The freshly distilled unprocessed alcohol retains the unique smell such as burnt smell as it is.
In order to bring out the mellow taste and aroma of the shochu, it needed to be stored for a certain amount of time, which the brewers of the time knew.
There is a passage in a book dating back to the end of the Edo Period that states that 'the best time to drink shochu is at the end of spring, several months after a cold winter'.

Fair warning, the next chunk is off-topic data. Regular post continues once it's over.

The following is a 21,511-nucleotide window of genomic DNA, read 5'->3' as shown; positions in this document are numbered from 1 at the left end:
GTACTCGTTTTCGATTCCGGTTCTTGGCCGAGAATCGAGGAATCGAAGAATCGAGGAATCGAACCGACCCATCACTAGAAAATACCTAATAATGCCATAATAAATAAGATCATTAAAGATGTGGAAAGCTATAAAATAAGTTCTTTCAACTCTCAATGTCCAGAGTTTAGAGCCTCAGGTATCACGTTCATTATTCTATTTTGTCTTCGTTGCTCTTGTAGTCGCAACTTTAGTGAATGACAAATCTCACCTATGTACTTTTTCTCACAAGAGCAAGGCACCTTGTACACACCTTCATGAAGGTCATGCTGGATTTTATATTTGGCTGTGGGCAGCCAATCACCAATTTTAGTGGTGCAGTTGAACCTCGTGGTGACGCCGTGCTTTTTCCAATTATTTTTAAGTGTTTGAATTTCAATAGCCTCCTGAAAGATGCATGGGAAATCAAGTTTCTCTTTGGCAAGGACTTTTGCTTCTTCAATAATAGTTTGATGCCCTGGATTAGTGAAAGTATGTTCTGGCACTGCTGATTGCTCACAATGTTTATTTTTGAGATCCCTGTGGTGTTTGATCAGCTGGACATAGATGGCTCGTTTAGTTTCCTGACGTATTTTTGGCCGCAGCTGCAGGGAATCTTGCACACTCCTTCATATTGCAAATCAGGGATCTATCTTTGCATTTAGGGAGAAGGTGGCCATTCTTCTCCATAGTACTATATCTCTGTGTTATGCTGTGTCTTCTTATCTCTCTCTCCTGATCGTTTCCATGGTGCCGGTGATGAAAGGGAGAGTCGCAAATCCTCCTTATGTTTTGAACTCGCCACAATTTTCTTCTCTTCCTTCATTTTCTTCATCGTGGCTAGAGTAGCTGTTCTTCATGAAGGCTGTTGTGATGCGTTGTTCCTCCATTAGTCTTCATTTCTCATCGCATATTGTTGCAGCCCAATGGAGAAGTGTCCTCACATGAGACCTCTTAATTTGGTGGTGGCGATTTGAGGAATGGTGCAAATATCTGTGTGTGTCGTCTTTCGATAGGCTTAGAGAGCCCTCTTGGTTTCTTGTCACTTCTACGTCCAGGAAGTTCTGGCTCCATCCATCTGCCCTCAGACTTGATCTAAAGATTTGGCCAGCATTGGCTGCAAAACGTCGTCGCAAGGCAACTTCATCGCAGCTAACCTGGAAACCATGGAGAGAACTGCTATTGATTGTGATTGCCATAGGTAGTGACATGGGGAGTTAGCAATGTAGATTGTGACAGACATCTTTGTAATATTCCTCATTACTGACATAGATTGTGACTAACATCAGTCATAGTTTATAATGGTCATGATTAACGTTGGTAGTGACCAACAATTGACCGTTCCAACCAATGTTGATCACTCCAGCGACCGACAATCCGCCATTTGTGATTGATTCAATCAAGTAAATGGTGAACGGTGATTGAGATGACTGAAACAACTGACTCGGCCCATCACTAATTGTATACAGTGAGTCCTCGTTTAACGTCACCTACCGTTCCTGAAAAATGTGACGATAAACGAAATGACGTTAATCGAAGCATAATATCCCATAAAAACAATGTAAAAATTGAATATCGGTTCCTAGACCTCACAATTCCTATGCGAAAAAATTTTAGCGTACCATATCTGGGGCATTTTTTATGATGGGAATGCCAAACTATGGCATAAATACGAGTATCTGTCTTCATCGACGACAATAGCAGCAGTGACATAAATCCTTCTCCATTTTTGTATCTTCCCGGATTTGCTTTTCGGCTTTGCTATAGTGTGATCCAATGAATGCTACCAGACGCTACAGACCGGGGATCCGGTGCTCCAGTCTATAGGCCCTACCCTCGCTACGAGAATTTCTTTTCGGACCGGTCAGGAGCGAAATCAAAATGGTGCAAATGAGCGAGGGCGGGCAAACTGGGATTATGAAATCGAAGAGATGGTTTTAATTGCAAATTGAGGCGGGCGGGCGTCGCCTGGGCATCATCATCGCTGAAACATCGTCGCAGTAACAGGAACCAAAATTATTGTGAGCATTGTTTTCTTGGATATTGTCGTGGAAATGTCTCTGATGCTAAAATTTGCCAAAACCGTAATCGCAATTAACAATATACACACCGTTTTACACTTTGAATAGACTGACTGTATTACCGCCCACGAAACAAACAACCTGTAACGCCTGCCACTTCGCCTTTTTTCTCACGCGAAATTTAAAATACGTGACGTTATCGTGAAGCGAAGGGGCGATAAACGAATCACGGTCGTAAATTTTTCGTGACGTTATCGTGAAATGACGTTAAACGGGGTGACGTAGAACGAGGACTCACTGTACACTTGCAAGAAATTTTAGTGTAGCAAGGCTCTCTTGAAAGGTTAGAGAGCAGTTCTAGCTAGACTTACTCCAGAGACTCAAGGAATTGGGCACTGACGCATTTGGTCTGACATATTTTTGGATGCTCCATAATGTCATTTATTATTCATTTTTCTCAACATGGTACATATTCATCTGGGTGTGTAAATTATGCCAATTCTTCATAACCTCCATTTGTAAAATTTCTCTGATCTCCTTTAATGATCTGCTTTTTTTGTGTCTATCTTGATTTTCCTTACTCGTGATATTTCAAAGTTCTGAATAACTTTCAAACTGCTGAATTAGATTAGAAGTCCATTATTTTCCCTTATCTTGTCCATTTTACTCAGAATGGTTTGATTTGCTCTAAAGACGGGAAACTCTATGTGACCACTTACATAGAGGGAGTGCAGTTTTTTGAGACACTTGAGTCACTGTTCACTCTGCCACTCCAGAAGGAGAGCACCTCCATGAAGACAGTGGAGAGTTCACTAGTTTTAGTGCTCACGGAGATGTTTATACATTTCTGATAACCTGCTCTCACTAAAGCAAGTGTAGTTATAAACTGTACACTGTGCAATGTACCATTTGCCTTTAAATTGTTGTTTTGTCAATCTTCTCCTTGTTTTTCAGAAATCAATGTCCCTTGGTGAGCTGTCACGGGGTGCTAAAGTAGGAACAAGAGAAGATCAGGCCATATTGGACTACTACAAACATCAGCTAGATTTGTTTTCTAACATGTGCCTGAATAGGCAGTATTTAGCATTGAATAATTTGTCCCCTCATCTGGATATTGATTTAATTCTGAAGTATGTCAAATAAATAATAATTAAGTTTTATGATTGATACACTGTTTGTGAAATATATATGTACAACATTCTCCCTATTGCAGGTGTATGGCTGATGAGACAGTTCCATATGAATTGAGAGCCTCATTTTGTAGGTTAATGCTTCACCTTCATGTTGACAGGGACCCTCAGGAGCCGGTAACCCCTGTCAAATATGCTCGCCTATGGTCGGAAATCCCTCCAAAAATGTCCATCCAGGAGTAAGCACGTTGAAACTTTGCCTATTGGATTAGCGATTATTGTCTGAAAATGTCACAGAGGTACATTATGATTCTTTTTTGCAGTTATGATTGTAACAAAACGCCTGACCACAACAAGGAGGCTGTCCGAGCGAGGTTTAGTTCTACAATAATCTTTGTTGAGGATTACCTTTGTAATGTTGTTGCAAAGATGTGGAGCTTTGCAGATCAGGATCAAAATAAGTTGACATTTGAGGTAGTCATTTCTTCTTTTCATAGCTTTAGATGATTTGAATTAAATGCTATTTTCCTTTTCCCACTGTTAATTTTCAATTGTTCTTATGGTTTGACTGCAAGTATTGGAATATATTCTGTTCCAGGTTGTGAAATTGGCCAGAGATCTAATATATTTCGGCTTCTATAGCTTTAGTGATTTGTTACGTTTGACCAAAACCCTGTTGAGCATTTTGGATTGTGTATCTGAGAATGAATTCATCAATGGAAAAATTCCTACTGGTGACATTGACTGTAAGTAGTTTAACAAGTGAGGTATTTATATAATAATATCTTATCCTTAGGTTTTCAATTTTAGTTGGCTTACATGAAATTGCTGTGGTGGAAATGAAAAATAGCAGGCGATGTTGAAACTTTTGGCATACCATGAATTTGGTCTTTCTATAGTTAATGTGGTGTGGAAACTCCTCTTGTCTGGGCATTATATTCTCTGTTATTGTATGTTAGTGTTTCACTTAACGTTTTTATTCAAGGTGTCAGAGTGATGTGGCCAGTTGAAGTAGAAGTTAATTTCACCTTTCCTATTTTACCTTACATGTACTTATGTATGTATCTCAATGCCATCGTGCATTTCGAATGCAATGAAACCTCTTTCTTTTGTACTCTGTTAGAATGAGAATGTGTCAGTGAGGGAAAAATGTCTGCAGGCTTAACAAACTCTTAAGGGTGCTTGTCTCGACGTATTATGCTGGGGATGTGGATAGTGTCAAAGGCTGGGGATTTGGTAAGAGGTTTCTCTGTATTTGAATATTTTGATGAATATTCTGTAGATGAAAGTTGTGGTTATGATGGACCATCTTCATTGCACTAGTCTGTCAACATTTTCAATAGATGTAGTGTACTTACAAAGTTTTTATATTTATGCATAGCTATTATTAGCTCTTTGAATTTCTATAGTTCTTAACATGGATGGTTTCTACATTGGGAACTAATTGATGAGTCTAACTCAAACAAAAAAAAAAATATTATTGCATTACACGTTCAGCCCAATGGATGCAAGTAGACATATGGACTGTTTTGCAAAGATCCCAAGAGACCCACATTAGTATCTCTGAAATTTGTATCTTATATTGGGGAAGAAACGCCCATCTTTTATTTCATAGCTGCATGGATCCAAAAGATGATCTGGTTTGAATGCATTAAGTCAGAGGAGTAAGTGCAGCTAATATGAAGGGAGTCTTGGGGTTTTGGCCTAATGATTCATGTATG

Shochu is made from rice harvested that year, and is left to ferment in the cold season from fall to winter. Kuma Shochu, with its rich flavor, was born through this storage and maturation.
There are mainly three ways of aging Shochu
aged in Kame (cray pot)
aged in barrel
stored in tank
3. Is Kuma Shochu Japan's oldest brand of Shochu?
4. Shochu - loved by the samurai and working class alike
6. To Japan and the rest of the world
7. The traditional method of producing shochu
8. Washing and steaming the rice
10. Producing the primary mash
11. Producing the secondary mash